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Main Curriculum Tie:
Background For Teachers:
The foreword of Abiyoyo talks about the art of taking a story and
making it your own as you retell it. You may want to read the foreword
and decide what parts, if any, you want to share with your students.
Intended Learning Outcomes:
Come to class dressed as a character from a familiar story or nursery rhyme. Read a story about your character and invite students to play along with you and pretend to be other characters.
Optional—Videotape the students role playing the story to watch as a class at a later time. (Check district policy on videotaping students.)
Rimaly, B.K.; (1999) Increasing the Literacy Growth of Kindergarten Students through Developmentally Appropriate Emergent Literacy (ERIC–Education Resource Information Center) ED 436761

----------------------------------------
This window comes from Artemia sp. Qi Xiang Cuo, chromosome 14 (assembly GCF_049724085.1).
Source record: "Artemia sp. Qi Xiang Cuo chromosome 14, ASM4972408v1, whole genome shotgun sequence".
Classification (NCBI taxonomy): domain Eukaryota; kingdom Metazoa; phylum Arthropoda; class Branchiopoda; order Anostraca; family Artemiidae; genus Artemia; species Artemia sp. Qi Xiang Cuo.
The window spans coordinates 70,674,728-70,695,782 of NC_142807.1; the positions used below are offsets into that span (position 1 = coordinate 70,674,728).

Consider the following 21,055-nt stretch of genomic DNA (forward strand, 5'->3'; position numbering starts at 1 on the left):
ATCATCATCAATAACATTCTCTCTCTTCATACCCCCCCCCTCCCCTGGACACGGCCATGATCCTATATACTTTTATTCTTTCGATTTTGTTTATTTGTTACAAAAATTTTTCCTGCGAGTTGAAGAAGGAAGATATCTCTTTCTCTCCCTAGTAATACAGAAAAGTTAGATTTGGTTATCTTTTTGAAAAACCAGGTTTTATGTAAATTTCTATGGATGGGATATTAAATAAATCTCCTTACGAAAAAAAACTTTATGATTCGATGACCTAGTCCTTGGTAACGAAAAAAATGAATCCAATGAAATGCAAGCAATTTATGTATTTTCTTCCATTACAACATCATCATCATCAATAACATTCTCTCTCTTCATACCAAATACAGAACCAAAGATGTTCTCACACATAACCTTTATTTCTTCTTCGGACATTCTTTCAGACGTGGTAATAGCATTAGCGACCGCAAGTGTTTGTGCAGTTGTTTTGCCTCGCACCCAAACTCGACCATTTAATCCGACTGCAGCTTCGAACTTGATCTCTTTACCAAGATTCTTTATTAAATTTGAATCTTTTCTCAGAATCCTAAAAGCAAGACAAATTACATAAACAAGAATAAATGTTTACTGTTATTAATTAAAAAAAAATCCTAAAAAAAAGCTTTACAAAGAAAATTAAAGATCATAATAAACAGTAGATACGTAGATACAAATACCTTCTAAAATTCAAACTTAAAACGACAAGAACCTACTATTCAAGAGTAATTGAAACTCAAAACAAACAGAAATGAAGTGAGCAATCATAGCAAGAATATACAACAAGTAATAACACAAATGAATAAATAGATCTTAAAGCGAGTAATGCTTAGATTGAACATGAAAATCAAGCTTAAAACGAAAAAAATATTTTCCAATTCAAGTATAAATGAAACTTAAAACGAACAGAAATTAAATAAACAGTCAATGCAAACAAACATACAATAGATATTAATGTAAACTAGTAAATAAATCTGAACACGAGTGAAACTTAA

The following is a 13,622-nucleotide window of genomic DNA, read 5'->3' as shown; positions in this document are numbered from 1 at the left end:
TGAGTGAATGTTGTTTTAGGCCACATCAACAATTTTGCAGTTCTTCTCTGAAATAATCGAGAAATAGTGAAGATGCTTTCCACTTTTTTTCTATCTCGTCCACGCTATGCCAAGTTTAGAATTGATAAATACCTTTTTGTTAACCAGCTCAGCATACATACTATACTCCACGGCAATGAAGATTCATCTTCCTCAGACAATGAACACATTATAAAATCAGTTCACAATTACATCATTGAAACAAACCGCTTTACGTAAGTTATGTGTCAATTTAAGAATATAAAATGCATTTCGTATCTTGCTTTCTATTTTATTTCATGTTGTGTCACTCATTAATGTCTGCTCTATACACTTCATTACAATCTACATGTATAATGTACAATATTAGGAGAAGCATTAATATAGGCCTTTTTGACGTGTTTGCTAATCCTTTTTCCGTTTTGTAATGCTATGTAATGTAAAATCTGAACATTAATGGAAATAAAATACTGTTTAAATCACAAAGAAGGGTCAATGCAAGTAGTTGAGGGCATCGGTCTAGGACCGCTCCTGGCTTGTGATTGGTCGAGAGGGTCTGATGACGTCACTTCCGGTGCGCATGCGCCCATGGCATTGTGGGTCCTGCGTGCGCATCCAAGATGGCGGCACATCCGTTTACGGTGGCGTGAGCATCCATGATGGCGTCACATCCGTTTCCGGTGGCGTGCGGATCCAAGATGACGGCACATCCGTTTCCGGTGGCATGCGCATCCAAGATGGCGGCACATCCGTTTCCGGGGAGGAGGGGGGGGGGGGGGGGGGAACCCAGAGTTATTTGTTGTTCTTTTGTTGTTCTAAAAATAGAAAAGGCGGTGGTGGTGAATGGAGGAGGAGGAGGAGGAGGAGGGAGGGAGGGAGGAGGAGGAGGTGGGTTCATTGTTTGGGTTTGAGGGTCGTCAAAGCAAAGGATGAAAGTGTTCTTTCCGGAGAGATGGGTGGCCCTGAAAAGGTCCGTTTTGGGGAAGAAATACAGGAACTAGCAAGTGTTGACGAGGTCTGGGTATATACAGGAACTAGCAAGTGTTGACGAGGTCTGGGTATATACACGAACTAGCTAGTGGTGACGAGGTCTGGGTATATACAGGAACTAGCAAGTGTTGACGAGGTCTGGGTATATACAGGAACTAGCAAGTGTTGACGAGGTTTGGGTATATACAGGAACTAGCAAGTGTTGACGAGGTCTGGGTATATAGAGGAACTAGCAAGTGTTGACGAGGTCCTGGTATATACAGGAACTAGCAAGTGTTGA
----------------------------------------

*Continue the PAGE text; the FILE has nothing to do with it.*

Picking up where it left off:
Using integrated thematic units that incorporates emergent literacy instructional strategies like read alouds, story retell using props, shared reading, acquisition of vocabulary, music, art, and writing activities enhances learning.
Marjanovic-Umek, L., Kranjc, S., Fekonja, U.; (2002) Developmental Levels of the Child’s Storytelling. (ERIC Education Resource Information Center) ED468 907
Storytelling skills of children between four and eight years of age can provide insights into the child’s overall language development. This study explored the development of children’s storytelling, using story coherence and story cohesion to evaluate the developmental level of the child’s storytelling.
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